My band just signed with a major record company. What happens to our name if there is a breakup?

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Jeffrey Johnson is a legal writer with a focus on personal injury. He has worked on personal injury and sovereign immunity litigation in addition to experience in family, estate, and criminal law. He earned a J.D. from the University of Baltimore and has worked in legal offices and non-profits in Maryland, Texas, and North Carolina. He has also earned an MFA in screenwriting from Chapman Univer...

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UPDATED: Jul 15, 2021

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When a band is signed to a major record deal, the record company will usually want to control the name, own the name, or ask for the right to decide who are the band’s “key members.”  In the event of a break-up, those key members would retain common ownership of band’s name.

Advantages and Disadvantages of Losing a Band Name

Many musicians feel that losing ownership of their band name is giving up too much. The flip-side is there are also many cases where it’s a very good thing for a corporation or record company to own the name. First, the costs of keeping records circulating and promoting are beyond the ability of most band members, but they’re not beyond the ability of a record company. This means extended profitability for a musical career. Second, record label ownership may help clarify disputes between former and new band members. A music record company will typically fight for its band members’ rights. Though some of the band members will feel left out at the end of the legal process, it does make the price of that band name skyrocket—which is always a benefit to any current or former member. Third, the more success a band or its members have had, the more power they have behind own their name. For instance, Hootie and the Blowfish is a very powerful band: their success was so widely expected from the start that they negotiated for their own label almost immediately.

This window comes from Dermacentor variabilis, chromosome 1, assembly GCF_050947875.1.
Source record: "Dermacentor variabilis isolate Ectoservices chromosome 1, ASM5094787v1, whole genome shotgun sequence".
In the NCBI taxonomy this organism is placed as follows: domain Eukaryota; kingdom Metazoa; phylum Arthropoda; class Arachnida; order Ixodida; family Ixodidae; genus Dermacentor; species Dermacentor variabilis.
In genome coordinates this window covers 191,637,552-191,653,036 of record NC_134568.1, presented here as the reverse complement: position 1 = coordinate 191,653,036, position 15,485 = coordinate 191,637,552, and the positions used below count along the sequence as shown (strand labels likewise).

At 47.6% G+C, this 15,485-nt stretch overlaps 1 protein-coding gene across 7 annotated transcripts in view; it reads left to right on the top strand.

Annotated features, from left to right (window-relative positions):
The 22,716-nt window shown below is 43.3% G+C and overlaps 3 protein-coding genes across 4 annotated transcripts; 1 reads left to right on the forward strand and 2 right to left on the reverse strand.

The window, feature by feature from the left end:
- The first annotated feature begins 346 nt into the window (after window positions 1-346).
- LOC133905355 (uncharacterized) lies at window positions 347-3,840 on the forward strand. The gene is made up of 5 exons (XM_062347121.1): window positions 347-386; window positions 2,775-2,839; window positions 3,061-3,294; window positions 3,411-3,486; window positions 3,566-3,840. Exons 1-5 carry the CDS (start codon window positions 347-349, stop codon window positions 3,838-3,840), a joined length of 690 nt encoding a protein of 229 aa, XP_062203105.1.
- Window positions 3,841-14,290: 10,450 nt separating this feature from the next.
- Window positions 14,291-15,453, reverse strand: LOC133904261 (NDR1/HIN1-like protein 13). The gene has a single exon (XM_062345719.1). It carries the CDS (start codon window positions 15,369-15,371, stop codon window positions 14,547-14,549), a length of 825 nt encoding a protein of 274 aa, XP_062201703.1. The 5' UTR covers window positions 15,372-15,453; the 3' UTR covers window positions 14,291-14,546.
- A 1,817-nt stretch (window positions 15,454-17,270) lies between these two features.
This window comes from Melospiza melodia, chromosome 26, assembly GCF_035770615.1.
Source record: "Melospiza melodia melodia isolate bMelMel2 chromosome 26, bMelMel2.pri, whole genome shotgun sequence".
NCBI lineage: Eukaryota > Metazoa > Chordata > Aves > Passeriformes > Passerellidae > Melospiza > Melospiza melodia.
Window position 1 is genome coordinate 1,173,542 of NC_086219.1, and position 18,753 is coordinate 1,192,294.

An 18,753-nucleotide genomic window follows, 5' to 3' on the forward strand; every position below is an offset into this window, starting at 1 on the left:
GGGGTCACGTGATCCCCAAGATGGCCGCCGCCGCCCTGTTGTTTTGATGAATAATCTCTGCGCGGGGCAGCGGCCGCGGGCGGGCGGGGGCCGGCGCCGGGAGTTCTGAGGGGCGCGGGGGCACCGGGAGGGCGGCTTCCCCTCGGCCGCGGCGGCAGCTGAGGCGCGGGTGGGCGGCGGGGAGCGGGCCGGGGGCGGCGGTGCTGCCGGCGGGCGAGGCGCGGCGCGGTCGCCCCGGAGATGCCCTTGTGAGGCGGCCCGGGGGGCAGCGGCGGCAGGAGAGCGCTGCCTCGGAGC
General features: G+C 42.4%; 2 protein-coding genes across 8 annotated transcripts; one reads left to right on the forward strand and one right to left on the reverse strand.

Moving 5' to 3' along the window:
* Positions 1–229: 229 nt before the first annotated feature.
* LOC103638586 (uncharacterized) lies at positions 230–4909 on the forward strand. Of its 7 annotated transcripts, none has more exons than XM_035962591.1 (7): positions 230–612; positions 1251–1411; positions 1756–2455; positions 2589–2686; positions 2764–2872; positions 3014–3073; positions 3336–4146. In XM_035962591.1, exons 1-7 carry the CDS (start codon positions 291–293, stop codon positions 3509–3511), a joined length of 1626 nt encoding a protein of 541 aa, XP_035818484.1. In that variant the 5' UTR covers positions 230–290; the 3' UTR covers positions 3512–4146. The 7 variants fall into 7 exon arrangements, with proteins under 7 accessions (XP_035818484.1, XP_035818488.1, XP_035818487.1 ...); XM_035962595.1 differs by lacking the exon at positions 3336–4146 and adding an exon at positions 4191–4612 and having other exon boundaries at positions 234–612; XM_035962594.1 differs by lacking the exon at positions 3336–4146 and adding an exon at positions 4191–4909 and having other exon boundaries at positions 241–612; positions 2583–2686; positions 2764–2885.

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What Happens to Band Names

Trademarked band names fall into disuse sometimes. A trademark has to be in commercial use to stay protected. People cannot simply create great band names, trademark them, and then sit on the name to collect for the brilliance of their idea. However, note that there are cases where some obvious names (such as someone’s last name, e.g. – Korn) cannot be used because they have taken on a meaning of their own. Similarly, Prince fought for a decade to win his own name rights from a record company. You’ll need to speak with an attorney for help and guidance if you are unclear about how best to protect your band name.

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